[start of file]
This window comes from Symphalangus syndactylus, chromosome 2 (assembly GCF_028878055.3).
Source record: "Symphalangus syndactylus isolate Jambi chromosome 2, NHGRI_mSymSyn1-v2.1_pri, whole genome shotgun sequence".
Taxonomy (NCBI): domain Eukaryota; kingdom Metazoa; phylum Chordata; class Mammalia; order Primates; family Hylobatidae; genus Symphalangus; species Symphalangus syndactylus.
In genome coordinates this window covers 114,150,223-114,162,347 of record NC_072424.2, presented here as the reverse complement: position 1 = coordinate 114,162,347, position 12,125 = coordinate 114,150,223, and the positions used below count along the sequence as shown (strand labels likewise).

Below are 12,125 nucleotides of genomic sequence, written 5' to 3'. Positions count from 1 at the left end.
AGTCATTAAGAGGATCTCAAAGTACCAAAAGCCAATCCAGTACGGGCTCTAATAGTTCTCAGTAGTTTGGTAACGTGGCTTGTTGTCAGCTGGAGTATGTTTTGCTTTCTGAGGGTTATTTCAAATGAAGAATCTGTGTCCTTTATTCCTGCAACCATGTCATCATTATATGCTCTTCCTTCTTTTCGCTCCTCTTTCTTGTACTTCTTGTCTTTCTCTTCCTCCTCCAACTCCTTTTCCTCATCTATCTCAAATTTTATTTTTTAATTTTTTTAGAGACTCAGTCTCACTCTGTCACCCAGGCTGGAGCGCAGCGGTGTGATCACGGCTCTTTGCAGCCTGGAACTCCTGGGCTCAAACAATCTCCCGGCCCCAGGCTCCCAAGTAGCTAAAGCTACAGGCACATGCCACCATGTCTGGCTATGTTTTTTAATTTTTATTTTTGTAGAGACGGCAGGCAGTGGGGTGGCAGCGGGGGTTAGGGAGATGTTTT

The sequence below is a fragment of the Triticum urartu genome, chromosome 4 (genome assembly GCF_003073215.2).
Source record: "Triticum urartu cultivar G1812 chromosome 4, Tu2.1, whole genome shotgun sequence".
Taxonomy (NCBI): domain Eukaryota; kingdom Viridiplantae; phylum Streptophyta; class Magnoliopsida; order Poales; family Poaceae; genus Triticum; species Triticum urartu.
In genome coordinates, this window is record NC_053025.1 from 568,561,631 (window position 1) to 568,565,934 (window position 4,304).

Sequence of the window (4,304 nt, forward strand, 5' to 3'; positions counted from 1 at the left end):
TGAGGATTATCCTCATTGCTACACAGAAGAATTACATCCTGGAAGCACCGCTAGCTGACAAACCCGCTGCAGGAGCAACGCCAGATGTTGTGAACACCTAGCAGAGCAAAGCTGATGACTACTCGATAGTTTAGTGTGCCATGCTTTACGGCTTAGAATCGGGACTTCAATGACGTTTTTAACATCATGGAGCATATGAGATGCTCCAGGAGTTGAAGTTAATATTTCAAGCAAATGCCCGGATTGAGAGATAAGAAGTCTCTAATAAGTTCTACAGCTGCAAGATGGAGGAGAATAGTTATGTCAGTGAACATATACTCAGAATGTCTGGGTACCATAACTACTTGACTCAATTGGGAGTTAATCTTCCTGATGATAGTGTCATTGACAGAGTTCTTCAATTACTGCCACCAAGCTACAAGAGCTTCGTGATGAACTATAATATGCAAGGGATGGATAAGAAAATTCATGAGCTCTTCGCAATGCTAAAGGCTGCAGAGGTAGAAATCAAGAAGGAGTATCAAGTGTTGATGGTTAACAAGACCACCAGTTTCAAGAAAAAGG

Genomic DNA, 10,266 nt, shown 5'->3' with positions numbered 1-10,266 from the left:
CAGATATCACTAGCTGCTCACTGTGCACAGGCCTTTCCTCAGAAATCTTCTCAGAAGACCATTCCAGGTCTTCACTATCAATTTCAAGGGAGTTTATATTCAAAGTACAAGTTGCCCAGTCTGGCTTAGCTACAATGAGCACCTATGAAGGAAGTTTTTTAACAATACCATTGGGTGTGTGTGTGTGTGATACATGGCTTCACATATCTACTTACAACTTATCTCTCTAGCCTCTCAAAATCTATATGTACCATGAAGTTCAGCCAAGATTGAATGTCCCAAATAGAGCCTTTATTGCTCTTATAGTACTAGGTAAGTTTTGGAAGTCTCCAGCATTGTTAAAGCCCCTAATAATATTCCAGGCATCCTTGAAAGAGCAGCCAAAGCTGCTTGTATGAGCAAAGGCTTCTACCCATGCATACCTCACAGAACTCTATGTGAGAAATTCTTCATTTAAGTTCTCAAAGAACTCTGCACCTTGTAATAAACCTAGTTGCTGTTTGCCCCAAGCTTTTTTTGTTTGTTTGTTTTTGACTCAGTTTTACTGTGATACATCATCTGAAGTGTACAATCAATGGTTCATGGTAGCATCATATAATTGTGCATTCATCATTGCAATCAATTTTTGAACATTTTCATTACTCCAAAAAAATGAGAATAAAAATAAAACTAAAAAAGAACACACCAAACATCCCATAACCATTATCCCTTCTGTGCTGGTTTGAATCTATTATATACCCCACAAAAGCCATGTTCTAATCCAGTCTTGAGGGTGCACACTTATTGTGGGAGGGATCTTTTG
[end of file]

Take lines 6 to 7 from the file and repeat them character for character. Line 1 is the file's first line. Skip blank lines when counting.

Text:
AGTCATTAAGAGGATCTCAAAGTACCAAAAGCCAATCCAGTACGGGCTCTAATAGTTCTCAGTAGTTTGGTAACGTGGCTTGTTGTCAGCTGGAGTATGTTTTGCTTTCTGAGGGTTATTTCAAATGAAGAATCTGTGTCCTTTATTCCTGCAACCATGTCATCATTATATGCTCTTCCTTCTTTTCGCTCCTCTTTCTTGTACTTCTTGTCTTTCTCTTCCTCCTCCAACTCCTTTTCCTCATCTATCTCAAATTTTATTTTTTAATTTTTTTAGAGACTCAGTCTCACTCTGTCACCCAGGCTGGAGCGCAGCGGTGTGATCACGGCTCTTTGCAGCCTGGAACTCCTGGGCTCAAACAATCTCCCGGCCCCAGGCTCCCAAGTAGCTAAAGCTACAGGCACATGCCACCATGTCTGGCTATGTTTTTTAATTTTTATTTTTGTAGAGACGGCAGGCAGTGGGGTGGCAGCGGGGGTTAGGGAGATGTTTT

The sequence below is a fragment of the Triticum urartu genome, chromosome 4 (genome assembly GCF_003073215.2).